To add complexity to the oversight dynamic, the directors without personal relationships with the CEO (the “non-aligned directors”) may find themselves at odds with the other directors, creating a fraught inter-board dynamic. It is not an enviable task1, and the inclination to remain silent and not “rock the boat” will be alluring to the non-aligned directors, but they must use their good judgment to identify the personal relationships that rise to the level of undermining the board’s independent oversight role and then convince the aligned directors to act accordingly to correct the problem.
In addition to some of the previously mentioned risk mitigation strategies, a board in this situation may decide oversight is more properly placed in a subset of non-aligned directors working as an ad hoc committee. Even if those directors who have outside relationships with the CEO would in fact be able to discharge their oversight with no bias, such a committee of non-aligned directors will eliminate the appearance of bias and enhance the board’s credibility. Boards should be mindful that these relationships are usually scrutinized with the benefit of hindsight, where appearances are given a great deal of weight.2
Risk of Overcorrection and Overregulation
While there are opportunities to identify and harness the risk a CEO may pose, sensible and balanced implementation requires an appreciation of the facts on the ground. Boards must be mindful that the method of CEO regulation must be calibrated to maximize long-term shareholder value in fulfillment of the directors’ fiduciary duties. Balancing risk to maximize shareholder value is a familiar topic to boards, but it is interesting to juxtapose the risk of oversight of a person – the CEO – with shareholder value. Too little regulation, and the board risks an ungovernable and overly risky CEO who can cause legal and regulatory harm, but may unleash significant creative energy. Too much oversight, and the board may view themselves as having discharged their oversight duties, but the CEO may become an uninspired leader, which will decrease long-term shareholder value.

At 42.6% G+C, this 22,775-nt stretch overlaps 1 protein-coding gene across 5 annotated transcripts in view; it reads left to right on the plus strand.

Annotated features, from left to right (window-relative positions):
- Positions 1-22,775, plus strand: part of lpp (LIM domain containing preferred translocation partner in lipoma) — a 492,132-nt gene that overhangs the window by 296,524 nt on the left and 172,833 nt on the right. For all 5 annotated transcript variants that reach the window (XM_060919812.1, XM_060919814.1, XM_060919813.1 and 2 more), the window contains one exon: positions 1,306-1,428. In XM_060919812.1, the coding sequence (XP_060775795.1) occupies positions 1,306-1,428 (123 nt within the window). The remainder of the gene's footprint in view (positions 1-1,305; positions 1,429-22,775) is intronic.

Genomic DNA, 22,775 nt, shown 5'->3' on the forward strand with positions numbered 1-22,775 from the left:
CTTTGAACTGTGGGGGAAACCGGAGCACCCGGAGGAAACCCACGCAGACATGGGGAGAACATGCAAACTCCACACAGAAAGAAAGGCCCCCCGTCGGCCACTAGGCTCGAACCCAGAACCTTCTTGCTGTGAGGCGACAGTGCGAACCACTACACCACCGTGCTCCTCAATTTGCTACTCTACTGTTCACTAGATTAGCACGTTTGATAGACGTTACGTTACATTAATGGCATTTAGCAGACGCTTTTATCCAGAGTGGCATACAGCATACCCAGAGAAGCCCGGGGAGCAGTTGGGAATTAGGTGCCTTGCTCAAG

As boards evaluate their practices, as well as CEO performance, their risk appetites and the risk profile of the company for the coming year, there is no prescription or set of procedures that will fit each company. However, directors should be thinking critically and creatively about the board’s relationship with the CEO in his or her many roles – as a director, member of management, executor of strategy, and company spokesperson.
 Line drawing of this type is subjective and sometimes difficult to rationalize. In In re MFW S’holders Litig, the Chancery Court of Delaware drew a distinction between friendships in which parties served as each others’ maids of honor, had been college roommates, or shared a beach house with their families from those where the parties occasionally have dinner over the years, attend the same parties and call themselves ‘friends’.
 CEOs themselves can benefit from eliminating bias, whether actual or perceived, stemming from outside relationships that frequently appear to the outsider as a governance weakness and can attract activist investors. A multi-year FTI consulting study indicates that more than one-third of CEOs turn over within 12 months of activist engagement, and if the activist obtains board seats, more than half of CEOs are replaced within two years.